Because our cities are not built for that, and it requires enormous amounts of money to do that. It also requires a change in lifestyle, you will need to live closer to the job, jobs will need tohe more spread out and not concentrated like they are now, etc. It’s stupid to just blame people for not wanting to change. For starters, let’s stop siphoning money to foreign lands and build up that infrastructure here. I for one live in a major big city that has absolutely no public transport. You’re dead if you don’t own a car here. And I own a small sedan, but all my greenie friends own a big SUV or a truck lol. Go figure huh, the hypocrisy.

    2. Jenna

      So long as transport requires gas or diesel, fossil fuel production is needed

      So long as transport requires asphalt, fossil fuel production is needed. So long as the world requires steel, fossil fuel production is needed.

      So long as the world requires the massive amount of plastics that make up both EVs, ICEs and every other conceivable transport model, the world will require fossil fuels.

      Plastics of some sort make up most of what the ultra-modern world produces. All of this plastic is oil.

      Oh wait, there’s a hydrogen application that gets hot enough to produce steel? Hooray!

      Uh, actually, hydrogen isn’t a primary fuel source and it requires fossil fuels to produce.

      All of the lubricants that go into EVs and essentially all industrial machinery require oil.

      Concrete requires fossil fuels. It’s not just dirty asphalt.

      Where are all the non-fossil fuel replacements for all the heavy machinery that powers modern agriculture and industry?

      How are you going to produce all the circuits and chips and what have you that we’re all using right this instant to communicate ethereally? All of Silly-con Valley’s processes require massive amounts of fossil fuels.

      And here we are.

  5. jefemt

    My diesel work van fuel pump, injector pumps etc sh*t the bed. Spendy repair. Talk about a stranded asset, or an asset going from 65 to zero in five sad seconds?!
    Anyway, my work requires a reliable car, and I will never be in a position to retire. And my work will not see telecommuting as a viable option in my lifetime.
    I am truly in a form of existential stall… the morality of my Next Car.
    No car at all— ideal, but my debt and taxes and non extravagant life still demand a baseline predicated on a vehicle-centric income.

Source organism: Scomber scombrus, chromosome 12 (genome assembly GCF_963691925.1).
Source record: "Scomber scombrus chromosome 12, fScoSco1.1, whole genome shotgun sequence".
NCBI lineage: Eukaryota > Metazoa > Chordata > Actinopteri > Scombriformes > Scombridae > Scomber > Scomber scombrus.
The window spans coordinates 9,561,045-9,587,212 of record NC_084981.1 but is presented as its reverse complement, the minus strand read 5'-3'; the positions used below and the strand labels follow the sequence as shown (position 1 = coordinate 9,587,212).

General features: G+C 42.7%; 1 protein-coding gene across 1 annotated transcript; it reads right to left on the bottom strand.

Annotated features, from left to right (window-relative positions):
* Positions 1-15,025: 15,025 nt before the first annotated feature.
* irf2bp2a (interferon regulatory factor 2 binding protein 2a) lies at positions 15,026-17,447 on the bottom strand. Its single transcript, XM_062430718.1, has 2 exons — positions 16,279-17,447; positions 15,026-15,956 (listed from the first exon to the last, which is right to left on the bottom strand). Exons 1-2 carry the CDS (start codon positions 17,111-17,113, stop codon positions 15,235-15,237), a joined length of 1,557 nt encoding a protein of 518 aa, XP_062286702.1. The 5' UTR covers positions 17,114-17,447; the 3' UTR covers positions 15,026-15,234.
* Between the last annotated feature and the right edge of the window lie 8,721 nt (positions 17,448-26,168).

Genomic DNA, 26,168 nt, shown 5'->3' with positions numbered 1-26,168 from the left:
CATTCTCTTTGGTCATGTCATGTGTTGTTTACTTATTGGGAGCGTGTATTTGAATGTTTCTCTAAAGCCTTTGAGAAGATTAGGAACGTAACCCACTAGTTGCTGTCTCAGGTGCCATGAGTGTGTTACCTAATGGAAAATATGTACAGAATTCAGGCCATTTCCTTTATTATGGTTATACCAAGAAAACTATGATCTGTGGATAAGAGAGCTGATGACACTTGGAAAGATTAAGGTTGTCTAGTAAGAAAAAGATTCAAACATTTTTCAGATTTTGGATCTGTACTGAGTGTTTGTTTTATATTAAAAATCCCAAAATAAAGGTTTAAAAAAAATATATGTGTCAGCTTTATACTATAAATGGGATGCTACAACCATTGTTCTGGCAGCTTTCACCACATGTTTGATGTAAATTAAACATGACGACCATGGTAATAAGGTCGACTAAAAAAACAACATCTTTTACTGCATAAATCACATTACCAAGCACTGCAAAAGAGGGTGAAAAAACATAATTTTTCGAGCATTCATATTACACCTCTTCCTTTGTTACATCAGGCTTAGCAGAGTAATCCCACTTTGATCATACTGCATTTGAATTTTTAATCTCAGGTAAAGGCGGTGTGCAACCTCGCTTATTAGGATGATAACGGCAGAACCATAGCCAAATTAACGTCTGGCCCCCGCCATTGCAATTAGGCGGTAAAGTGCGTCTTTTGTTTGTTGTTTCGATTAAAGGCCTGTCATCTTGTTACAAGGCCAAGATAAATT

Hybrid or e-car… second-best, but realistically a non-starter in the rural west.
    So a fuel efficient I C E vehicle, used, hopefully reliable… think Toyota or Honda.
    And my plight is just an example of that of the teeming masses of the 8 Billions. Look at the complex systems a modern human life demands… whether in Moscow, Dubai, Bozeman, LA, Miami, Rio, Hong Kong….
    Just observing late Friday PM activity at any major intersection in any town anywhere…I cannot come up with any other conclusion that we are well and truly phuct as a species– it will be a long slow painful fraught denouement. And it goes way beyond transportation- we eat oil.
    We are so vulnerable and have not made any significant acknowledgement of that fact, nor any collective vision of what a sustainable alternative looks like. It would be colossal, and would entail many in power and of wealth to share and strand… potentially everything.
    Covid gave us a moment to examine what it’s all about, hearing bird-song, seeing clean air, not hearing vehicle noise for a few precious weeks… re-orienting economies, work, remuneration, debt service, determining what is esential and sharing that— it was our Come to Jesus moment, Woke Up!! and we seemed to say, We Need To Return To Normal!

    Great article, I have to head to my second job so I can afford my added car payment.

    Trying to refuse to go Nihilist.

    1. i just dont like the gravy

      Unfortunately, nihilism is a stage that you have to go through. Only after you have sat with the nihilist tendency will you have the “blank slate” in order to build a new vision upon.

      A large psychological problem I repeatedly encounter is that people cannot fathom that we are committing species suicide. They fight against putting on the They Live glasses. Only after seeing our truly hopeless state with wide eyes will we have the gall to fight for something different.

  6. The Rev Kev

    In a logical world, the price of oil should be gradually rising to create pressure to change how we use it and what we can replace it with. In fact, the higher prices could be used to do research on new technology and funding the shift for ordinary people by modifying their homes to be vastly more efficient. Oil derivatives like plastics should be radically cut back on until we are at the same level of usage that we had back in the 50s. You reckon that we can’t afford to do this? Brother, wait till you see the bill if we do nothing which to a large extent is just what we are doing. Politicians love low oil prices to make themselves popular and get re-elected. The one time there was a US Prez that tried to level with the people about this, he was quickly replaced with a guy that promised “It’s morning again in America.”

  7. eg

    Increasingly the only outcome appears to be genocidal resource wars of extinction.

    I don’t want to be around for that.

  8. mgr

    “For one thing, because such standings would damage corporations, company directors who approved them would be left open to personal lawsuits for breaching their corporate fiduciary duty. Such duty legally requires directors to act in the best interest of the company.”

    It seems to me that the best interests of a company, of all companies, would lie in the survival of our species on this planet. How can anyone argue that the “best interests of a company” are achieved by cutting off the branch that we’re all sitting on?